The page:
Medicon Hellas (ATH:MEDIC) Could Easily Take On More Debt

By
Simply Wall St
Published
June 06, 2021
ATSE:MEDIC
Source: Shutterstock

Howard Marks put it nicely when he said that, rather than worrying about share price volatility, 'The possibility of permanent loss is the risk I worry about... and every practical investor I know worries about.' So it might be obvious that you need to consider debt, when you think about how risky any given stock is, because too much debt can sink a company. As with many other companies Medicon Hellas S.A. (ATH:MEDIC) makes use of debt. But the real question is whether this debt is making the company risky.

Why Does Debt Bring Risk?

Debt is a tool to help businesses grow, but if a business is incapable of paying off its lenders, then it exists at their mercy. If things get really bad, the lenders can take control of the business. However, a more common (but still painful) scenario is that it has to raise new equity capital at a low price, thus permanently diluting shareholders. Having said that, the most common situation is where a company manages its debt reasonably well - and to its own advantage. The first step when considering a company's debt levels is to consider its cash and debt together.

See our latest analysis for Medicon Hellas

What Is Medicon Hellas's Debt?

As you can see below, Medicon Hellas had €12.1m of debt at December 2020, down from €13.2m a year prior. However, it does have €7.20m in cash offsetting this, leading to net debt of about €4.91m.

debt-equity-history-analysis
ATSE:MEDIC Debt to Equity History June 7th 2021

How Healthy Is Medicon Hellas' Balance Sheet?

We can see from the most recent balance sheet that Medicon Hellas had liabilities of €3.91m falling due within a year, and liabilities of €13.0m due beyond that. On the other hand, it had cash of €7.20m and €6.59m worth of receivables due within a year. So its liabilities total €3.13m more than the combination of its cash and short-term receivables.

This deficit isn't so bad because Medicon Hellas is worth €10.1m, and thus could probably raise enough capital to shore up its balance sheet, if the need arose. But it's clear that we should definitely closely examine whether it can manage its debt without dilution.

We use two main ratios to inform us about debt levels relative to earnings. The first is net debt divided by earnings before interest, tax, depreciation, and amortization (EBITDA), while the second is how many times its earnings before interest and tax (EBIT) covers its interest expense (or its interest cover, for short). This way, we consider both the absolute quantum of the debt, as well as the interest rates paid on it.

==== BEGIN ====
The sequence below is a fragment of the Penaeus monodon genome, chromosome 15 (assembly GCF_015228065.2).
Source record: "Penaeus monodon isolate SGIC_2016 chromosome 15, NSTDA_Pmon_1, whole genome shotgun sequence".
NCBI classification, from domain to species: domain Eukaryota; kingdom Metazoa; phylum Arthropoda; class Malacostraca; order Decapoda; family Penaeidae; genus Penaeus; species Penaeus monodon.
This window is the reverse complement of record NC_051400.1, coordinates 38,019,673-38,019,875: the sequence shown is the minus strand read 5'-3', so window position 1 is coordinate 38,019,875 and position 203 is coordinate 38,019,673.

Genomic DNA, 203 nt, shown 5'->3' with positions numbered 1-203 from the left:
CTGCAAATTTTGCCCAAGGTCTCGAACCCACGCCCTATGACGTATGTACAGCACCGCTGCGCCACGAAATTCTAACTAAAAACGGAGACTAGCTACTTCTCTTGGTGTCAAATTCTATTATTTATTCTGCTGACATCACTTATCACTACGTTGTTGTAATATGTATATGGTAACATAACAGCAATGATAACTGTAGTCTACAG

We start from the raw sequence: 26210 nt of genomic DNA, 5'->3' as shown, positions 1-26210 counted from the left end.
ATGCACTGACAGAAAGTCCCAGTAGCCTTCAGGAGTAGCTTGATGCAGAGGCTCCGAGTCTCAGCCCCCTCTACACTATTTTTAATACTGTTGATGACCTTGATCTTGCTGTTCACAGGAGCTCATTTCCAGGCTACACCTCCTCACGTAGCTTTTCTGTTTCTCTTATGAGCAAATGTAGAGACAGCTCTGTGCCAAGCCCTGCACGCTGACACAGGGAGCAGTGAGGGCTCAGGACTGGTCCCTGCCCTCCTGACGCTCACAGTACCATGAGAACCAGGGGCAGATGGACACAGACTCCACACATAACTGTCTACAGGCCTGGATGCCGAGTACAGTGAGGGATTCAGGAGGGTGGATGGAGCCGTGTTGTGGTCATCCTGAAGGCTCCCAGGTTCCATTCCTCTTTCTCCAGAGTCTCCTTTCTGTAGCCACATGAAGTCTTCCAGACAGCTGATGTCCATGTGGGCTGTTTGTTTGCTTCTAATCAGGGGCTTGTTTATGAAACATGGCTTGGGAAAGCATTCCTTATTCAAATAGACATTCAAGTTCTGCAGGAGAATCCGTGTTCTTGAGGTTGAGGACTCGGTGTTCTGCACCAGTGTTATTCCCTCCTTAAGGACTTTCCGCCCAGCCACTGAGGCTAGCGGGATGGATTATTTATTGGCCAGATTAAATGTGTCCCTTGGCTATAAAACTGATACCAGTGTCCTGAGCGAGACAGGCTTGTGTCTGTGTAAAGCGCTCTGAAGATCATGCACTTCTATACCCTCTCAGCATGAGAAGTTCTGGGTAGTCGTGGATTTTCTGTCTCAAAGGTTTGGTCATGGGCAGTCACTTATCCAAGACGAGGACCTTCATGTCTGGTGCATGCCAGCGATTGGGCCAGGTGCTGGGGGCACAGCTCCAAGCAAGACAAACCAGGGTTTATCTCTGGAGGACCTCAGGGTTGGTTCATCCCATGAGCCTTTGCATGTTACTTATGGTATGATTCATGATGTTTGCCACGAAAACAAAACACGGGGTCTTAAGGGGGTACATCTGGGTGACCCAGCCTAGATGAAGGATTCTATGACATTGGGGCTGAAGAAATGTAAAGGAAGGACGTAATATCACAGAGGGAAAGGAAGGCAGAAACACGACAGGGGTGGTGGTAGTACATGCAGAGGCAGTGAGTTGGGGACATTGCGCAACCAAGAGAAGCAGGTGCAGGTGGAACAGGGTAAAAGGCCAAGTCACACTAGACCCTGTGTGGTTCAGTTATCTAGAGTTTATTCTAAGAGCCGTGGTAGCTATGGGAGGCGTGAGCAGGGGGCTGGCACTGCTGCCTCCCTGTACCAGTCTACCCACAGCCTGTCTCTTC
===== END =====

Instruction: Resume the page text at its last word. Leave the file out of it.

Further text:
Medicon Hellas's net debt to EBITDA ratio of about 2.0 suggests only moderate use of debt. And its strong interest cover of 21.9 times, makes us even more comfortable. It is well worth noting that Medicon Hellas's EBIT shot up like bamboo after rain, gaining 44% in the last twelve months. That'll make it easier to manage its debt. The balance sheet is clearly the area to focus on when you are analysing debt. But it is Medicon Hellas's earnings that will influence how the balance sheet holds up in the future. So when considering debt, it's definitely worth looking at the earnings trend. Click here for an interactive snapshot.

Finally, a business needs free cash flow to pay off debt; accounting profits just don't cut it. So we clearly need to look at whether that EBIT is leading to corresponding free cash flow. During the last three years, Medicon Hellas generated free cash flow amounting to a very robust 95% of its EBIT, more than we'd expect. That puts it in a very strong position to pay down debt.

Our View

The good news is that Medicon Hellas's demonstrated ability to cover its interest expense with its EBIT delights us like a fluffy puppy does a toddler. And the good news does not stop there, as its conversion of EBIT to free cash flow also supports that impression! We would also note that Medical Equipment industry companies like Medicon Hellas commonly do use debt without problems. Zooming out, Medicon Hellas seems to use debt quite reasonably; and that gets the nod from us. While debt does bring risk, when used wisely it can also bring a higher return on equity. There's no doubt that we learn most about debt from the balance sheet. But ultimately, every company can contain risks that exist outside of the balance sheet. For instance, we've identified 3 warning signs for Medicon Hellas (1 doesn't sit too well with us) you should be aware of.

Of course, if you're the type of investor who prefers buying stocks without the burden of debt, then don't hesitate to discover our exclusive list of net cash growth stocks, today.

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This article by Simply Wall St is general in nature. It does not constitute a recommendation to buy or sell any stock, and does not take account of your objectives, or your financial situation. We aim to bring you long-term focused analysis driven by fundamental data. Note that our analysis may not factor in the latest price-sensitive company announcements or qualitative material. Simply Wall St has no position in any stocks mentioned.
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Simply Wall St is focused on providing unbiased, high-quality research coverage on every listed company in the world. Our research team consists of data scientists and multiple equity analysts with over two decades worth of financial markets experience between them.